It has been true in baseball probably for as long as there has been baseball: Players learn as much from their struggles - and maybe more - than they do from their successes. And it has been said that baseball is a game of failure. A good pitcher with an ERA of 3.00 still gives up three earned runs for every nine innings. A .300 hitter still makes an out seven times out of 10.
In my coverage of the Orioles minors this year, it stood out that several players I interviewed cited overcoming struggles as big for them and felt it would serve them well to go through those tough times now while on the farm.
Two that stand out here for me in this regard - for both their successes this year, but also how they overcame struggles and spoke to me a few times about that - are infielders Gunnar Henderson and Jordan Westburg.
The two have become close friends, and while Westburg is older by over two years, they were linked a lot this year by both their friendship and talents on the left side of the infield, and also that they played together at three levels. They started together at low Single-A Delmarva and both later moved to high Single-A Aberdeen and Double-A Bowie.
Among O’s minor leaguers with 300 or more plate appearances this year, JD Mundy produced the top OPS at .925, followed by Adley Rutschman at .899, Kyle Stowers at .897, Westburg at .868 and Henderson at .826.
Westburg, the Orioles’ No. 6 prospect by MLBPipeline.com and No. 7 by Baseball America, had a very strong year. He hit .285/.389/.479 with 27 doubles, five triples, 15 homers, 74 runs and 79 RBIs between the Shorebirds, IronBirds and Baysox.
But Westburg had initial struggles each time he moved up. In his first nine games with Aberdeen, he was batting just .206. After his first six with Bowie, he was hitting .136.
“I mean, 120 games brings a lot of learning lessons and a lot of failures,” Westburg said during the Double-A Northeast playoffs at Prince George’s Stadium. “But I think that this year has taught me more than anything to not perceive failures as me losing. Moreso, looking at them as learning lessons and ways I can grow and better myself. I think I’m just more professional in every sense than I was this time last year.”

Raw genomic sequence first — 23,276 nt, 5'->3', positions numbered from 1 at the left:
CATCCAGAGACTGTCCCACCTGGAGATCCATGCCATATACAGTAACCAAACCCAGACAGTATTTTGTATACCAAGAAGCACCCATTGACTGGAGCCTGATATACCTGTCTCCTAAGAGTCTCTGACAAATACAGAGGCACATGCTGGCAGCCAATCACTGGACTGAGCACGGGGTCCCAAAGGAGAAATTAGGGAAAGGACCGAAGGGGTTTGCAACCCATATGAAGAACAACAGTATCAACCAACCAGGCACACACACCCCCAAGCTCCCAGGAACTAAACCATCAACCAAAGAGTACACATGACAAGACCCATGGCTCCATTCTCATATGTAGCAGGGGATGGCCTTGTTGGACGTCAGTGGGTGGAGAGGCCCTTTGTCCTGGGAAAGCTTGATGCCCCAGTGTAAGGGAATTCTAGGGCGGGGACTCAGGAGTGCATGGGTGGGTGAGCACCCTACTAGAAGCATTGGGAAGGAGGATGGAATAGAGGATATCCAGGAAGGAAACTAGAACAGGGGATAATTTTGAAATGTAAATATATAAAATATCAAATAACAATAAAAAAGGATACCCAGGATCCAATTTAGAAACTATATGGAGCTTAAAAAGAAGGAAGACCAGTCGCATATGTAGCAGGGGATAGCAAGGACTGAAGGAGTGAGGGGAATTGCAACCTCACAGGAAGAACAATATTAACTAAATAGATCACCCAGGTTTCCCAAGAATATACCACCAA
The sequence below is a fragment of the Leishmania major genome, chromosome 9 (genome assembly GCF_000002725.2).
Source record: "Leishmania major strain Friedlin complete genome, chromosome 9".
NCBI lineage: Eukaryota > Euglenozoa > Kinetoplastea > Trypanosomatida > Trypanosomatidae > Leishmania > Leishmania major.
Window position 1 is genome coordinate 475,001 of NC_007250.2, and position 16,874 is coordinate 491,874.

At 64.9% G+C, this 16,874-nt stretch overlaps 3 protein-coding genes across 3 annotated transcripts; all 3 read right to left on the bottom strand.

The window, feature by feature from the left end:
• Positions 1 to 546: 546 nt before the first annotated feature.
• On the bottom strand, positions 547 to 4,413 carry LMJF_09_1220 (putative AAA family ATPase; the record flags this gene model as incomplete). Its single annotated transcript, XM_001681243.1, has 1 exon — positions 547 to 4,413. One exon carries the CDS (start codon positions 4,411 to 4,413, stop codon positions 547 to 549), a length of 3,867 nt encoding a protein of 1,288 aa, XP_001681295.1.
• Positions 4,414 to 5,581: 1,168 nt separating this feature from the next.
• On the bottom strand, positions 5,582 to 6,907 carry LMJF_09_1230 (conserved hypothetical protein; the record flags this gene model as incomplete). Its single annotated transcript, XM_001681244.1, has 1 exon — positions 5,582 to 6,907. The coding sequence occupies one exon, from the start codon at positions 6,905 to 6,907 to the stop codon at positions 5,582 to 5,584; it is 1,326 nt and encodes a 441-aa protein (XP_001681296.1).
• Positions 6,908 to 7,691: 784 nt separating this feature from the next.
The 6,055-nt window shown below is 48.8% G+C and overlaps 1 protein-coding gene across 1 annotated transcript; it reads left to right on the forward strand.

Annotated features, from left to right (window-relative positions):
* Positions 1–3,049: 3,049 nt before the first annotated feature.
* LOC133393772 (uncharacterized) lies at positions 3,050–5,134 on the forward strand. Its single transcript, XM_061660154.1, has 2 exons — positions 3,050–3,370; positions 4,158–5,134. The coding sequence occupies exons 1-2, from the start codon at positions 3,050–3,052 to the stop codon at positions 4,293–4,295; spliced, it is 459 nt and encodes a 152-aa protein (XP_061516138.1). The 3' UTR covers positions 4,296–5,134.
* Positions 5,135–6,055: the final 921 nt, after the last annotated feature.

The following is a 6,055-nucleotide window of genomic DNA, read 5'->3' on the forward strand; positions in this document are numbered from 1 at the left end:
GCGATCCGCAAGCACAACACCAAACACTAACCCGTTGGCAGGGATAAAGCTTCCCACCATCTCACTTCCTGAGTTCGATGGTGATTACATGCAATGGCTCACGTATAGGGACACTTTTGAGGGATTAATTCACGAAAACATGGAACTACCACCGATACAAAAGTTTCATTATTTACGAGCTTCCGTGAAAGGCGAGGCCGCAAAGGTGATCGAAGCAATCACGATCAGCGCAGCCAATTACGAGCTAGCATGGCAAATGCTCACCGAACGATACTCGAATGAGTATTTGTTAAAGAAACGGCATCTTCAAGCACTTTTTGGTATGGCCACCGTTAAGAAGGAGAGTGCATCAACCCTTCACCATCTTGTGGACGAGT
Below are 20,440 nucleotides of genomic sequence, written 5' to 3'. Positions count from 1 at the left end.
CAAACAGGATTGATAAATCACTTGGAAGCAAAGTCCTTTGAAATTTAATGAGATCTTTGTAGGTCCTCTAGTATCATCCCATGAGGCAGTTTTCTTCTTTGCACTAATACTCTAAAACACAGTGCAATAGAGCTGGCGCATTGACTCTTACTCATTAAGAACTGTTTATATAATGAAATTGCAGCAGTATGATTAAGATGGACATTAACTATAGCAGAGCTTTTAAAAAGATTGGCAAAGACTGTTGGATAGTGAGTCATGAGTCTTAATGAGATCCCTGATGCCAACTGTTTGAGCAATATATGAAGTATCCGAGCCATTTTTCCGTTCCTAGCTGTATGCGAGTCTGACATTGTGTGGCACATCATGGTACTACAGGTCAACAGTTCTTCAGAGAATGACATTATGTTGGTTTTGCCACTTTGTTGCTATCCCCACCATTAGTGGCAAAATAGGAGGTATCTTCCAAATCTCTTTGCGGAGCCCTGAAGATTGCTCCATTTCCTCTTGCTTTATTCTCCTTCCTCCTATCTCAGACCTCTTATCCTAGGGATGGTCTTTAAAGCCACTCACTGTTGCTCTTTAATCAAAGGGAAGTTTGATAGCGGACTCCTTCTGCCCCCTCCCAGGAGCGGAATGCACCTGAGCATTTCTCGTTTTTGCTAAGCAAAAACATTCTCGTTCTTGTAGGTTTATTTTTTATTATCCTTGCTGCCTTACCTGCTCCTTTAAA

Henderson went from tearing it up in Delmarva, batting .312 with a .944 OPS, to beginning his time with Aberdeen by going 1-for-31 (.032) in his first 11 games. Now that is struggling, even though he was drawing some walks and striking some balls solidly during the poor start.
By the time Henderson left Aberdeen for Bowie, his OPS was above league average at .775 with the IronBirds. But that start was rough and like nothing he had ever experienced in his baseball career.
“You know, it was actually the best thing that could’ve happened,” Henderson said late in the year at Bowie. “Little League days, through high school and into pro ball, I never experienced anything like that. And when I moved up a level, I didn’t know what to expect. Then I got hit with that.
“Now, looking back on it, I was trying to change things every day, and it just all turned when I was talking to Kathryn Rowe (the Orioles’ mental skills coordinator). She helped me with all that and getting back to what got me there. As soon as we talked, I started hitting the ball more consistently. When I got the call here, I just told myself, ‘Just keep what you have done all through the year and don’t change anything.’ It was a whole lot easier to get that first hit here than in Aberdeen. Really fun to see the progressions, and I will definitely take that to the future. To knock that out (those struggles) early was a real blessing.”
With Westburg, Henderson and so many players I interviewed this year, what might have been most encouraging was to see their smarts and how they understand the process they are going through to be better players. These two seemed to really soak up the coaching they got and dug into things like data and analytics to truly learn how to get better.
Henderson, who does not turn 21 until next June, is rated in the top 100 at No. 74 by MLBPipeline.com and No. 80 by Baseball America.
Westburg told us in Bowie how strong he found the chemistry and camaraderie on the O’s farm this year and he would know playing on the rosters at three different levels.
“There is a special group within this organization. There is so much talent, so much opportunity that you’d be blind not to see it and want to go for it,” he said.